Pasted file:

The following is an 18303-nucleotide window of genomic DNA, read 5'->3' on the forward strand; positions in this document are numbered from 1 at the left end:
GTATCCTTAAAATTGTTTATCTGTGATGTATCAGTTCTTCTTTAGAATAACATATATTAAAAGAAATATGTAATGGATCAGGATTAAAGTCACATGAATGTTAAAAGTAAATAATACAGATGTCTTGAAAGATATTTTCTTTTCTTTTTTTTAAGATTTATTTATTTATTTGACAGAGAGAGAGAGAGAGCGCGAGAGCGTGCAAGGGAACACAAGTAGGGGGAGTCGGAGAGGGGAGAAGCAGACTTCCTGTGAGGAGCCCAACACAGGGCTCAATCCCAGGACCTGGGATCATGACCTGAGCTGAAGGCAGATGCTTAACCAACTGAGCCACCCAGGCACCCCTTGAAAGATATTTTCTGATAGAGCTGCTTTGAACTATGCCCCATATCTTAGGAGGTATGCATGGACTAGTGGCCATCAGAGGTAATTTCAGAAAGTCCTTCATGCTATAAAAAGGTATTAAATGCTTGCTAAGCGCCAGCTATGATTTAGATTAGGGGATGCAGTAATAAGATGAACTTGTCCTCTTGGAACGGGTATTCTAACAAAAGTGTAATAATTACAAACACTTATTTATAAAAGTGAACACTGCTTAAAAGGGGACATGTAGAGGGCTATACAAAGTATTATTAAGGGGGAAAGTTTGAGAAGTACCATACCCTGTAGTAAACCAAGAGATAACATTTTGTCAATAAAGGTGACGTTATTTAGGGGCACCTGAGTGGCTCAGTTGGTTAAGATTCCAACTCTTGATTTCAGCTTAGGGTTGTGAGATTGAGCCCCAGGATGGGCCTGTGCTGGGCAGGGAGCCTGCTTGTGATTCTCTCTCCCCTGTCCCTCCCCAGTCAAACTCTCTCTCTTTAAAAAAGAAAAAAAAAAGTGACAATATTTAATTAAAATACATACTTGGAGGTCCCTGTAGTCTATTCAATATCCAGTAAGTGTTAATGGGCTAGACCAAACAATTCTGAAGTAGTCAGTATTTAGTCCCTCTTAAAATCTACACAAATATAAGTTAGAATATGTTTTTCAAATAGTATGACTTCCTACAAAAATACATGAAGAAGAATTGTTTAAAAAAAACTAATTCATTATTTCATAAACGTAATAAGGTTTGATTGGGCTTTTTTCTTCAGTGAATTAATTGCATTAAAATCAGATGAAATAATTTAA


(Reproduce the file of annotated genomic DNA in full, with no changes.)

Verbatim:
The following is an 18303-nucleotide window of genomic DNA, read 5'->3' on the forward strand; positions in this document are numbered from 1 at the left end:
GTATCCTTAAAATTGTTTATCTGTGATGTATCAGTTCTTCTTTAGAATAACATATATTAAAAGAAATATGTAATGGATCAGGATTAAAGTCACATGAATGTTAAAAGTAAATAATACAGATGTCTTGAAAGATATTTTCTTTTCTTTTTTTTAAGATTTATTTATTTATTTGACAGAGAGAGAGAGAGAGCGCGAGAGCGTGCAAGGGAACACAAGTAGGGGGAGTCGGAGAGGGGAGAAGCAGACTTCCTGTGAGGAGCCCAACACAGGGCTCAATCCCAGGACCTGGGATCATGACCTGAGCTGAAGGCAGATGCTTAACCAACTGAGCCACCCAGGCACCCCTTGAAAGATATTTTCTGATAGAGCTGCTTTGAACTATGCCCCATATCTTAGGAGGTATGCATGGACTAGTGGCCATCAGAGGTAATTTCAGAAAGTCCTTCATGCTATAAAAAGGTATTAAATGCTTGCTAAGCGCCAGCTATGATTTAGATTAGGGGATGCAGTAATAAGATGAACTTGTCCTCTTGGAACGGGTATTCTAACAAAAGTGTAATAATTACAAACACTTATTTATAAAAGTGAACACTGCTTAAAAGGGGACATGTAGAGGGCTATACAAAGTATTATTAAGGGGGAAAGTTTGAGAAGTACCATACCCTGTAGTAAACCAAGAGATAACATTTTGTCAATAAAGGTGACGTTATTTAGGGGCACCTGAGTGGCTCAGTTGGTTAAGATTCCAACTCTTGATTTCAGCTTAGGGTTGTGAGATTGAGCCCCAGGATGGGCCTGTGCTGGGCAGGGAGCCTGCTTGTGATTCTCTCTCCCCTGTCCCTCCCCAGTCAAACTCTCTCTCTTTAAAAAAGAAAAAAAAAAGTGACAATATTTAATTAAAATACATACTTGGAGGTCCCTGTAGTCTATTCAATATCCAGTAAGTGTTAATGGGCTAGACCAAACAATTCTGAAGTAGTCAGTATTTAGTCCCTCTTAAAATCTACACAAATATAAGTTAGAATATGTTTTTCAAATAGTATGACTTCCTACAAAAATACATGAAGAAGAATTGTTTAAAAAAAACTAATTCATTATTTCATAAACGTAATAAGGTTTGATTGGGCTTTTTTCTTCAGTGAATTAATTGCATTAAAATCAGATGAAATAATTTAA